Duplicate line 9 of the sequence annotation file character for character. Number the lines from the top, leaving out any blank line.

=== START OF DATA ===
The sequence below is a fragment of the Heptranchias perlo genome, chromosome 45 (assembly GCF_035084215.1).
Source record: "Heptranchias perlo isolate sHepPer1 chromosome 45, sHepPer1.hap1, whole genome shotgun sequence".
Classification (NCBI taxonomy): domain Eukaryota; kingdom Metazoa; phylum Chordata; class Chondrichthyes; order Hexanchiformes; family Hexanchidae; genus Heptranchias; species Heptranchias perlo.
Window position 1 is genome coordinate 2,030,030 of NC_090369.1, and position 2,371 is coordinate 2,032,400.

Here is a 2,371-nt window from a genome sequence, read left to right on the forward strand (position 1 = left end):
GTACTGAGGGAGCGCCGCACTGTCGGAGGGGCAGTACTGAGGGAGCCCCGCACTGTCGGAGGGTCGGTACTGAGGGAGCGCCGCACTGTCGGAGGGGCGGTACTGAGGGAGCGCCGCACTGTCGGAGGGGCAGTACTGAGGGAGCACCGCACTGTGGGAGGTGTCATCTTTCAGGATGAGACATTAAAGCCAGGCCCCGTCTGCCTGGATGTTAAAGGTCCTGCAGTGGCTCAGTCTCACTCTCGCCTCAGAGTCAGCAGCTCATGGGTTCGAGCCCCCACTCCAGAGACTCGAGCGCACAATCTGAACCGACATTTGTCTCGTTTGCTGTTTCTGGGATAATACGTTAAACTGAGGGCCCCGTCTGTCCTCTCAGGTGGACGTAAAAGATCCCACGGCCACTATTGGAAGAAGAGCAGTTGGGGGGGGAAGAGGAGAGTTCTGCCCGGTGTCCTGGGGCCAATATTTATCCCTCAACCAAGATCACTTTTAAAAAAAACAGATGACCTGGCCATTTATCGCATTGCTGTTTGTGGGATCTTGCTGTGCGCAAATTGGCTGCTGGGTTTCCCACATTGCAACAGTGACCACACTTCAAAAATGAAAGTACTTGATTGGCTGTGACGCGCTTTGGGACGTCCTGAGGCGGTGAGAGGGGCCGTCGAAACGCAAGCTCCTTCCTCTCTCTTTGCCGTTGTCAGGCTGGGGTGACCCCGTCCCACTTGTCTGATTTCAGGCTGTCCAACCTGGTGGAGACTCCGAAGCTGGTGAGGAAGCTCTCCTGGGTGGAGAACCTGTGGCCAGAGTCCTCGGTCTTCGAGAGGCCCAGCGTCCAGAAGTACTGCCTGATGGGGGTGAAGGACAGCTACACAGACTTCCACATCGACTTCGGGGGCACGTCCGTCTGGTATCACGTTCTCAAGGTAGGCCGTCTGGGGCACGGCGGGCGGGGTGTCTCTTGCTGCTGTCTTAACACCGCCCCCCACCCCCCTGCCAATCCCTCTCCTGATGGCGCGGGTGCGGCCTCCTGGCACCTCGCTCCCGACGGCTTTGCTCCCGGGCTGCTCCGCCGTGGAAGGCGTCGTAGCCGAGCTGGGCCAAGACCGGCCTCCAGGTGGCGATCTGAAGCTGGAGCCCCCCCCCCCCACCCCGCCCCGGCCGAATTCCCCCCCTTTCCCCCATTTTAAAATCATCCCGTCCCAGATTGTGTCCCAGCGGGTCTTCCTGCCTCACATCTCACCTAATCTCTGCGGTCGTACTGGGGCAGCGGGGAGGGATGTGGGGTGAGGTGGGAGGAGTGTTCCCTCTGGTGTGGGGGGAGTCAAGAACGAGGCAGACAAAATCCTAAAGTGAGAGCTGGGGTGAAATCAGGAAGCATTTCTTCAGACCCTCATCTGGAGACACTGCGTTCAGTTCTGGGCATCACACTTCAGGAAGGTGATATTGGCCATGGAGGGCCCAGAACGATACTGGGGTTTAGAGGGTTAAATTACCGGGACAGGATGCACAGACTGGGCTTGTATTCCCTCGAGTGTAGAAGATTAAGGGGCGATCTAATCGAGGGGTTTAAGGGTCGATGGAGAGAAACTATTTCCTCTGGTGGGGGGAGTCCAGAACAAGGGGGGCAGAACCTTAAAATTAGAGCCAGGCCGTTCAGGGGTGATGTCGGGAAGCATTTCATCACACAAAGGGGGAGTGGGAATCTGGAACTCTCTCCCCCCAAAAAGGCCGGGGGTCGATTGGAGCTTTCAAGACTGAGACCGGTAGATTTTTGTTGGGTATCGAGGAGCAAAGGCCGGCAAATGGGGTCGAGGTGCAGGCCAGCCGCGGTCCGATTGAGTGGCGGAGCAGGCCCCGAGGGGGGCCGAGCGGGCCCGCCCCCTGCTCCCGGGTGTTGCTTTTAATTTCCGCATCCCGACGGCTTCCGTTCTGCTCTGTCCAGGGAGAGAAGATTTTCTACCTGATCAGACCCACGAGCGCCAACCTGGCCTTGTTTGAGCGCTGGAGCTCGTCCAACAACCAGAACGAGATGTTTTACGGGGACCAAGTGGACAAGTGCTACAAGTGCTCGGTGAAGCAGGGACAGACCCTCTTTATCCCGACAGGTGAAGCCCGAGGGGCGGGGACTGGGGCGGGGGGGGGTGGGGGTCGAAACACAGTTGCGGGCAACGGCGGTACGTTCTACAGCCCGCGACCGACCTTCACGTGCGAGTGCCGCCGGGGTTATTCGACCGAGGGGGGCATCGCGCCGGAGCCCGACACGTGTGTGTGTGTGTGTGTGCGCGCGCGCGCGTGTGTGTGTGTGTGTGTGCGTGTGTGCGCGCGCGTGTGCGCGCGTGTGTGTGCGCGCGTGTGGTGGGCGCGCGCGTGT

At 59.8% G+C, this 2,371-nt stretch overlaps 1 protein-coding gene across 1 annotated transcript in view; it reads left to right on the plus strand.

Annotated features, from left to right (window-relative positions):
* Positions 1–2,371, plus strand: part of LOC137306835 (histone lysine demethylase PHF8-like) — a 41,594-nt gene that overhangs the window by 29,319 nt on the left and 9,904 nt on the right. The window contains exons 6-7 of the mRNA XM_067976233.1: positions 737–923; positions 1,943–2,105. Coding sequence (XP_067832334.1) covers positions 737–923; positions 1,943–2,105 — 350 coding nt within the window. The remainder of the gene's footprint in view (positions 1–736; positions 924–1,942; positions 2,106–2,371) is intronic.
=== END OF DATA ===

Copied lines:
* Positions 1–2,371, plus strand: part of LOC137306835 (histone lysine demethylase PHF8-like) — a 41,594-nt gene that overhangs the window by 29,319 nt on the left and 9,904 nt on the right. The window contains exons 6-7 of the mRNA XM_067976233.1: positions 737–923; positions 1,943–2,105. Coding sequence (XP_067832334.1) covers positions 737–923; positions 1,943–2,105 — 350 coding nt within the window. The remainder of the gene's footprint in view (positions 1–736; positions 924–1,942; positions 2,106–2,371) is intronic.